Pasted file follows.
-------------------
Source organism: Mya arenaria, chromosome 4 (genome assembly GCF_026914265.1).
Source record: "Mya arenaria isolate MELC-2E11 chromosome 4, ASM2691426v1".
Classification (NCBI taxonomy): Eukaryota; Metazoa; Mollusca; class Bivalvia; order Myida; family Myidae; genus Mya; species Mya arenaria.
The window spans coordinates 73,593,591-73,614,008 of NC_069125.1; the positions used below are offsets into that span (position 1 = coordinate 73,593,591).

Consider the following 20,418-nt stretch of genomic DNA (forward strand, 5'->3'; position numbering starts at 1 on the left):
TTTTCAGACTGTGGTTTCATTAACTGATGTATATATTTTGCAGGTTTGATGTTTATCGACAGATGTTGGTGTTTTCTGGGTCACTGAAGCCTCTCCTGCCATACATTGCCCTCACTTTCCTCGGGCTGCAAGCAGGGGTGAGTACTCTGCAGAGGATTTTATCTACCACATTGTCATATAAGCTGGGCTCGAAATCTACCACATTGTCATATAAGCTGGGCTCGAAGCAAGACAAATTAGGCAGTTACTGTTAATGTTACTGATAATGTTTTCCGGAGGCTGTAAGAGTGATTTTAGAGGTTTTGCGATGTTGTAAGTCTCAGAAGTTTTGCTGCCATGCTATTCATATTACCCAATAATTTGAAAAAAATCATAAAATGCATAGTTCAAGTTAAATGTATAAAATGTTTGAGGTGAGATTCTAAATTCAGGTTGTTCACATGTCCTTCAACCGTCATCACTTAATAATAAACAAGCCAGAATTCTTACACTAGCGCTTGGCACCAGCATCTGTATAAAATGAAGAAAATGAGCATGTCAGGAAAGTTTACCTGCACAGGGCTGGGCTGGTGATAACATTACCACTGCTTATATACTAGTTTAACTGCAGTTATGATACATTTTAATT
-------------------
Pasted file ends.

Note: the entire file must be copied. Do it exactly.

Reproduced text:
Source organism: Mya arenaria, chromosome 4 (genome assembly GCF_026914265.1).
Source record: "Mya arenaria isolate MELC-2E11 chromosome 4, ASM2691426v1".
Classification (NCBI taxonomy): Eukaryota; Metazoa; Mollusca; class Bivalvia; order Myida; family Myidae; genus Mya; species Mya arenaria.
The window spans coordinates 73,593,591-73,614,008 of NC_069125.1; the positions used below are offsets into that span (position 1 = coordinate 73,593,591).

Consider the following 20,418-nt stretch of genomic DNA (forward strand, 5'->3'; position numbering starts at 1 on the left):
TTTTCAGACTGTGGTTTCATTAACTGATGTATATATTTTGCAGGTTTGATGTTTATCGACAGATGTTGGTGTTTTCTGGGTCACTGAAGCCTCTCCTGCCATACATTGCCCTCACTTTCCTCGGGCTGCAAGCAGGGGTGAGTACTCTGCAGAGGATTTTATCTACCACATTGTCATATAAGCTGGGCTCGAAATCTACCACATTGTCATATAAGCTGGGCTCGAAGCAAGACAAATTAGGCAGTTACTGTTAATGTTACTGATAATGTTTTCCGGAGGCTGTAAGAGTGATTTTAGAGGTTTTGCGATGTTGTAAGTCTCAGAAGTTTTGCTGCCATGCTATTCATATTACCCAATAATTTGAAAAAAATCATAAAATGCATAGTTCAAGTTAAATGTATAAAATGTTTGAGGTGAGATTCTAAATTCAGGTTGTTCACATGTCCTTCAACCGTCATCACTTAATAATAAACAAGCCAGAATTCTTACACTAGCGCTTGGCACCAGCATCTGTATAAAATGAAGAAAATGAGCATGTCAGGAAAGTTTACCTGCACAGGGCTGGGCTGGTGATAACATTACCACTGCTTATATACTAGTTTAACTGCAGTTATGATACATTTTAATT